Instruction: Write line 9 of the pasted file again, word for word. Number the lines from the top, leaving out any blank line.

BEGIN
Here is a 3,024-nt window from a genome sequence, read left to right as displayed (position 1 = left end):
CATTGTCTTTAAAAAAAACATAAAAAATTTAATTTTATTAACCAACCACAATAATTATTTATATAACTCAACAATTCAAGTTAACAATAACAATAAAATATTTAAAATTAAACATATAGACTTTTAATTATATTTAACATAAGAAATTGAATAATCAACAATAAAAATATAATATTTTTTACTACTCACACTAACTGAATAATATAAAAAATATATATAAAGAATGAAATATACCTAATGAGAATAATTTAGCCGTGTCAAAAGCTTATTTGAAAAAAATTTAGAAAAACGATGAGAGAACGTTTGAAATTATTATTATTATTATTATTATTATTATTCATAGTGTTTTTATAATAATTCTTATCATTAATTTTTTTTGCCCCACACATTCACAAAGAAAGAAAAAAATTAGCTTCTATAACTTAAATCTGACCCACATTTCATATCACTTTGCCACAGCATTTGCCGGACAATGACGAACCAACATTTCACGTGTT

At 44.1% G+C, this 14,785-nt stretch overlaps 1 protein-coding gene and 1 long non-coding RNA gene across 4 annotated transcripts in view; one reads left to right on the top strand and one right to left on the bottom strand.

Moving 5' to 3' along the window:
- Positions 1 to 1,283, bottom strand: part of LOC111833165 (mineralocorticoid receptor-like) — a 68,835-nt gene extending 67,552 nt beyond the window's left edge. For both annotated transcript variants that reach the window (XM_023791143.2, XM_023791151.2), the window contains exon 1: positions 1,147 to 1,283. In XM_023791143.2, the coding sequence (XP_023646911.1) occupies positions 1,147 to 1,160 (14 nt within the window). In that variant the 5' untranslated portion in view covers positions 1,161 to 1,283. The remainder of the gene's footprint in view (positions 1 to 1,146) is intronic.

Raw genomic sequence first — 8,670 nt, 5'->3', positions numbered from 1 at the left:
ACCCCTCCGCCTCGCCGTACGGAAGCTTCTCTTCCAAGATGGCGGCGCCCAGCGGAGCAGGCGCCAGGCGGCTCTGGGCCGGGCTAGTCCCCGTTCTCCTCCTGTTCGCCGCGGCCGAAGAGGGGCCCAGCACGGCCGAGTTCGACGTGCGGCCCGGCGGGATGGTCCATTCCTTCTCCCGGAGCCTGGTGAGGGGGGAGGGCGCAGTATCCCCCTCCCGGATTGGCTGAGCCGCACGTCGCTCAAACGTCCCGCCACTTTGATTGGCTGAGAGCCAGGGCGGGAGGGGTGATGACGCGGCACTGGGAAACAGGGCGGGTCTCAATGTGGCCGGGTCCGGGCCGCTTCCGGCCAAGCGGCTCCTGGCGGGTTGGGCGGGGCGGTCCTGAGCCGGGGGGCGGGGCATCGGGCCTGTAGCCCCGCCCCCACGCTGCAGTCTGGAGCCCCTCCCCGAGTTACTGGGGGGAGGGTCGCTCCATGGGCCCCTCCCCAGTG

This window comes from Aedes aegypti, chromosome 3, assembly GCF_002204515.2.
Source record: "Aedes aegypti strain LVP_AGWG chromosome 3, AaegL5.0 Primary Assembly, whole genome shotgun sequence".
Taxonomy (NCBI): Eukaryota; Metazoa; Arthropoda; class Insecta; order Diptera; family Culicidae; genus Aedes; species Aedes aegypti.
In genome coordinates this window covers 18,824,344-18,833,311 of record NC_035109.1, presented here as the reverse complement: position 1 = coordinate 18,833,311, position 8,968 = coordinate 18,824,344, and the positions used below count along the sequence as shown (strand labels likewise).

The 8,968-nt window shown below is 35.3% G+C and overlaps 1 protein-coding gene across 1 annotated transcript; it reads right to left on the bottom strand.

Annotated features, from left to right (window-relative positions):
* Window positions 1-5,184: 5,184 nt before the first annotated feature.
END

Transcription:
Source record: "Aedes aegypti strain LVP_AGWG chromosome 3, AaegL5.0 Primary Assembly, whole genome shotgun sequence".